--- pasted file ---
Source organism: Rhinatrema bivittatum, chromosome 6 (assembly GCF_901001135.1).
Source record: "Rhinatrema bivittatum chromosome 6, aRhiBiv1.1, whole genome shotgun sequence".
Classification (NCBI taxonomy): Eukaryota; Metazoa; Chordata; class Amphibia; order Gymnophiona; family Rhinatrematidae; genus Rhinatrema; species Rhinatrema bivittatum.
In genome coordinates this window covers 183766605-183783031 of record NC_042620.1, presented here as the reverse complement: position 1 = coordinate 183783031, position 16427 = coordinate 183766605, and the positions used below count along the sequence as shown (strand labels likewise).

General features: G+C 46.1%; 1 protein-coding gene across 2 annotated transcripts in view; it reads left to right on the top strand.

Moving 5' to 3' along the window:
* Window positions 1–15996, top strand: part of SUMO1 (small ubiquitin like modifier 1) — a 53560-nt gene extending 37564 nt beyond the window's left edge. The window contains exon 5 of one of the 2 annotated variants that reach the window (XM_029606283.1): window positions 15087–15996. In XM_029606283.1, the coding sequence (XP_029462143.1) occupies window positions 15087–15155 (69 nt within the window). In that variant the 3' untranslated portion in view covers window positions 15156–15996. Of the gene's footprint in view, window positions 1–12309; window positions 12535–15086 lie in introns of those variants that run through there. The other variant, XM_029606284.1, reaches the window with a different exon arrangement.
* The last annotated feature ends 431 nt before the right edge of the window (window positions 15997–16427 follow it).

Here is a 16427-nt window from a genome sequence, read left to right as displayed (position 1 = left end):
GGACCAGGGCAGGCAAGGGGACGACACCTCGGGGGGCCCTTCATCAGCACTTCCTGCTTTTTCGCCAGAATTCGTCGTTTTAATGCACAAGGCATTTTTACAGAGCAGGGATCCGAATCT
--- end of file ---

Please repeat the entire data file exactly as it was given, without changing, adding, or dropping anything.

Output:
Source organism: Rhinatrema bivittatum, chromosome 6 (assembly GCF_901001135.1).
Source record: "Rhinatrema bivittatum chromosome 6, aRhiBiv1.1, whole genome shotgun sequence".
Classification (NCBI taxonomy): Eukaryota; Metazoa; Chordata; class Amphibia; order Gymnophiona; family Rhinatrematidae; genus Rhinatrema; species Rhinatrema bivittatum.
In genome coordinates this window covers 183766605-183783031 of record NC_042620.1, presented here as the reverse complement: position 1 = coordinate 183783031, position 16427 = coordinate 183766605, and the positions used below count along the sequence as shown (strand labels likewise).

General features: G+C 46.1%; 1 protein-coding gene across 2 annotated transcripts in view; it reads left to right on the top strand.

Moving 5' to 3' along the window:
* Window positions 1–15996, top strand: part of SUMO1 (small ubiquitin like modifier 1) — a 53560-nt gene extending 37564 nt beyond the window's left edge. The window contains exon 5 of one of the 2 annotated variants that reach the window (XM_029606283.1): window positions 15087–15996. In XM_029606283.1, the coding sequence (XP_029462143.1) occupies window positions 15087–15155 (69 nt within the window). In that variant the 3' untranslated portion in view covers window positions 15156–15996. Of the gene's footprint in view, window positions 1–12309; window positions 12535–15086 lie in introns of those variants that run through there. The other variant, XM_029606284.1, reaches the window with a different exon arrangement.
* The last annotated feature ends 431 nt before the right edge of the window (window positions 15997–16427 follow it).

Here is a 16427-nt window from a genome sequence, read left to right as displayed (position 1 = left end):
GGACCAGGGCAGGCAAGGGGACGACACCTCGGGGGGCCCTTCATCAGCACTTCCTGCTTTTTCGCCAGAATTCGTCGTTTTAATGCACAAGGCATTTTTACAGAGCAGGGATCCGAATCT